Apache Tomcat Plugin

This page describes how to enable WS-Federation for an Apache Tomcat instance hosting Relying Party (RP) applications. Also note that from the 1.4.4 release, the Apache Tomcat Fediz plugin also supports SAML SSO. Recent version of Apache CXF Fediz ship two Tomcat plugins, one for Apache Tomcat 7 and one for Apache Tomcat 8.

This configuration is not for a separate Tomcat instance hosting the Fediz IDP and IDP STS WARs, or hosts for third-party applications that use Fediz STS-generated SAML assertions for authentication. After this configuration is done, the Tomcat-RP instance will validate the incoming SignInResponse created by the IDP server.

Prior to doing this configuration, make sure you've first deployed the Fediz IDP and STS on the separate Tomcat IDP instance as discussed here, and can view the STS WSDL at the URL given on that page. That page also provides some tips for running multiple Tomcat instances on your machine.


You can either build the Fediz plugin on your own or download the package here. If you have built the plugin on your own you'll find the required libraries in plugins/tomcat-${version}/target/...zip-with-dependencies.zip

  1. Create sub-directory fediz in ${catalina.home}/lib
  2. Update catalina.properties in ${catalina.home}/conf
    add the previously created directory to the common loader:
  3. Deploy the libraries to the directory created in (1)


HTTPS configuration

It's recommended to set up a dedicated (separate) Tomcat instance for the Relying Party. The Fediz RP web applications use the following TCP ports:

  • HTTP port: 8080 (used for Maven deployment, mvn tomcat:redeploy)
  • HTTPS port: 8443 (where IDP and STS are accessed)
  • Server port (for shutdown and other commands): 8005

These are the default ports for a standard Tomcat installation.

The Relying Party must be accessed over HTTPS to protect the security tokens issued by the IDP.

The Tomcat HTTP(s) configuration is done in conf/server.xml.

This is a sample snippet for an HTTPS configuration:

    <Connector port="8443" protocol="org.apache.coyote.http11.Http11NioProtocol" SSLEnabled="true"
               maxThreads="150" scheme="https" secure="true"
               keystoreFile="rp-ssl-key.jks" keyPass="tompass"
               keystorePass="tompass" sslProtocol="TLS" />

The keystoreFile is relative to $CATALINA_HOME. See here for the Tomcat 8 configuration reference. This page also describes how to create certificates. Sample Tomcat keystores (not for production use, but useful for demoing Fediz and running the sample applications) are provided in the examples/samplekeys folder of the Fediz distribution. Note the Tomcat keystore here is different from the one used to configure the Tomcat-IDP instance.

To establish trust, there are significant keystore/truststore requirements between the Tomcat instances and the various web applications (IDP, STS, Relying party applications, third party web services, etc.) See this page for more details, it lists the trust requirements as well as sample scripts for creating your own (self-signed) keys.

Warning: All sample keystores provided with Fediz (including in the WAR files for its services and examples) are for development/prototyping use only. They'll need to be replaced for production use, at a minimum with your own self-signed keys but strongly recommended to use third-party signed keys.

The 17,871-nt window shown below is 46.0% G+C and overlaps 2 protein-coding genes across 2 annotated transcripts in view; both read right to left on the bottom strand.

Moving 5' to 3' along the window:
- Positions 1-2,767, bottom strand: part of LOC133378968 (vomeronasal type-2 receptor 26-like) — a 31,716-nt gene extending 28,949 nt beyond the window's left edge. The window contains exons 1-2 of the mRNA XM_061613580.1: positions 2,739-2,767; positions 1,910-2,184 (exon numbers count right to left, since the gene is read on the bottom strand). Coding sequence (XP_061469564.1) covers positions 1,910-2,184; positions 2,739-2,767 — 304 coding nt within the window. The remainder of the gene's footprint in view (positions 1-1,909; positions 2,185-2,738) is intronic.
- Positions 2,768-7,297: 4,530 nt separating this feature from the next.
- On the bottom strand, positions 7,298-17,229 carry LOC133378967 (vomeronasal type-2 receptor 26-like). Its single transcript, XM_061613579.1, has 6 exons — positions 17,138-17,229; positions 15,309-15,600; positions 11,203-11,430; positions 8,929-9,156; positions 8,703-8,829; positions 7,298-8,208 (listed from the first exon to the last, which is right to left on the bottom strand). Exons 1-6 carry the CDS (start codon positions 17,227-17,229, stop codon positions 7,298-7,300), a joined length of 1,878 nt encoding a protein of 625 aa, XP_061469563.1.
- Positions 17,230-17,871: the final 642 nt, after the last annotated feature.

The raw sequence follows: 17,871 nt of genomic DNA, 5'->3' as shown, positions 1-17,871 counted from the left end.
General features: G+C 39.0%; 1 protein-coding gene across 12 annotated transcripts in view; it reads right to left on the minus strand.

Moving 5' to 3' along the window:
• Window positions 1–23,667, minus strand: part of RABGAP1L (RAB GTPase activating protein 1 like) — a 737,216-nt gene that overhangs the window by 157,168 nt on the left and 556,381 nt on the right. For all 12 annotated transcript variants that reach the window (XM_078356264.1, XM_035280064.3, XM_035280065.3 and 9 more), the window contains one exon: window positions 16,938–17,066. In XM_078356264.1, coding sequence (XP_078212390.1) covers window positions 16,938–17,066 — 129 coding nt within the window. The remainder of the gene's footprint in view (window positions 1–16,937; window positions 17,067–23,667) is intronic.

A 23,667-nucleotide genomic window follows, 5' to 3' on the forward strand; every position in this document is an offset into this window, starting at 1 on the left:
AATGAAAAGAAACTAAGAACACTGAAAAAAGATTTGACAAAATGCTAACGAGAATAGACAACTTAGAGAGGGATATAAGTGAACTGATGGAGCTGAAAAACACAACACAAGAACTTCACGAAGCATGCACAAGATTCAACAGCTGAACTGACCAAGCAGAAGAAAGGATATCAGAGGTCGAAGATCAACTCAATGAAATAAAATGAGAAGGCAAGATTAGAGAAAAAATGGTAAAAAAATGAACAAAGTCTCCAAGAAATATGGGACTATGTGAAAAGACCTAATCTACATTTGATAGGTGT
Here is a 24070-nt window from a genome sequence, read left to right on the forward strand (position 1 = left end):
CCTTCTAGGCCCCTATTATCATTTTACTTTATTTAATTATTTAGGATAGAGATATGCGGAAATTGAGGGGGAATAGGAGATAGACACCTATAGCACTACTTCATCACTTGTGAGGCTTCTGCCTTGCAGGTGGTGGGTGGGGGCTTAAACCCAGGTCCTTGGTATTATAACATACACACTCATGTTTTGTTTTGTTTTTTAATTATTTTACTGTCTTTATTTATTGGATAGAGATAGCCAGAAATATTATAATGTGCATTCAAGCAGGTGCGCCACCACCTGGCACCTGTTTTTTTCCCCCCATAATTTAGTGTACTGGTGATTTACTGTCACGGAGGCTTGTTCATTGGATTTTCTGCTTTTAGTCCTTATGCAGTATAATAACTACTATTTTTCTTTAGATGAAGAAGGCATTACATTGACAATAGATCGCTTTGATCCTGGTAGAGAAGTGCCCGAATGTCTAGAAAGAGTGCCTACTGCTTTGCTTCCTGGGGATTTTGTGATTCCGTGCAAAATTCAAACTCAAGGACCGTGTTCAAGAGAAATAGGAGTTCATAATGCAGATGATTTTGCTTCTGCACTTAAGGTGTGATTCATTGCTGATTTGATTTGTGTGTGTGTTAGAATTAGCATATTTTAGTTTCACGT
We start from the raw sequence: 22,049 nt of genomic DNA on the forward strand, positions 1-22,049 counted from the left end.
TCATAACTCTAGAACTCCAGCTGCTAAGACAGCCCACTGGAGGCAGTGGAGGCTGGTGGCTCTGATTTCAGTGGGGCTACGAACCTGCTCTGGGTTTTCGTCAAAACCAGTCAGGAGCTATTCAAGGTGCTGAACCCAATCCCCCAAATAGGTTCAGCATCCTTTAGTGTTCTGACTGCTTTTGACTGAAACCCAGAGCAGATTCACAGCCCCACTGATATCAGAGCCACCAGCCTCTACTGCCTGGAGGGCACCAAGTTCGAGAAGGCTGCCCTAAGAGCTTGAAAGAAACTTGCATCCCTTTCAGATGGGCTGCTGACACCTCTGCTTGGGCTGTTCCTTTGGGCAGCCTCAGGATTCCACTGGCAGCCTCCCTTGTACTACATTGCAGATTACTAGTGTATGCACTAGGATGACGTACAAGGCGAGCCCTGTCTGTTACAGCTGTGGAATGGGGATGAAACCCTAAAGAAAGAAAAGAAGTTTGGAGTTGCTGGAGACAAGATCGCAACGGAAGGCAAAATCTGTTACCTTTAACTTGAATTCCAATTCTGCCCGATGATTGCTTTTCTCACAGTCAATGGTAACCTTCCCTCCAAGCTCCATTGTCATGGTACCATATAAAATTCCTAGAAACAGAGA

If you are currently just trying to run the Fediz samples, the configuration above is all you need (the below configuration is already provided within the samples) so you can return now to the samples' READMEs for the next steps in running them.

Fediz Plugin configuration for Your Web Application

The Fediz related configuration is done in a Servlet Container independent configuration file which is described here.

The Fediz plugin requires configuring the FederationAuthenticator like any other Valve in Tomcat. Detailed information about the Tomcat Valve concept is available here.

A Valve can be configured on different levels like Host or Context. The Fediz configuration file allows to configure all servlet contexts in one file or choosing one file per Servlet Context. If you choose to have one Fediz configuration file per Servlet Context then you must configure the FederationAuthenticator on the Context level otherwise on the Host level in the Tomcat configuration file server.xml

You can either configure the context in the server.xml or in META-INF/context.xml as part of your WAR file.

    <Valve className="org.apache.cxf.fediz.tomcat.FederationAuthenticator"
      configFile="conf/fediz_config.xml" />
Host level in server.xml
  <Host name="localhost" appBase="webapps"
        unpackWARs="true" autoDeploy="true">
    <Valve className="org.apache.cxf.fediz.tomcat.FederationAuthenticator"
           configFile="conf/fediz_config.xml" />
Context level in server.xml
  <Context path="/fedizhelloworld" docBase="fedizhelloworld">
    <Valve className="org.apache.cxf.fediz.tomcat.FederationAuthenticator"
      configFile="conf/fediz_config.xml" />

The Fediz configuration file is a Servlet container independent configuration file and described here

Web Application deployment

Deploy your Web Application to your Tomcat installation (<catalina.home>/webapps). If you're running the Fediz examples, their README files will have instructions on how to do this.

Federation Metadata document

The Tomcat Fediz plugin supports publishing the WS-Federation Metadata document which is described here.

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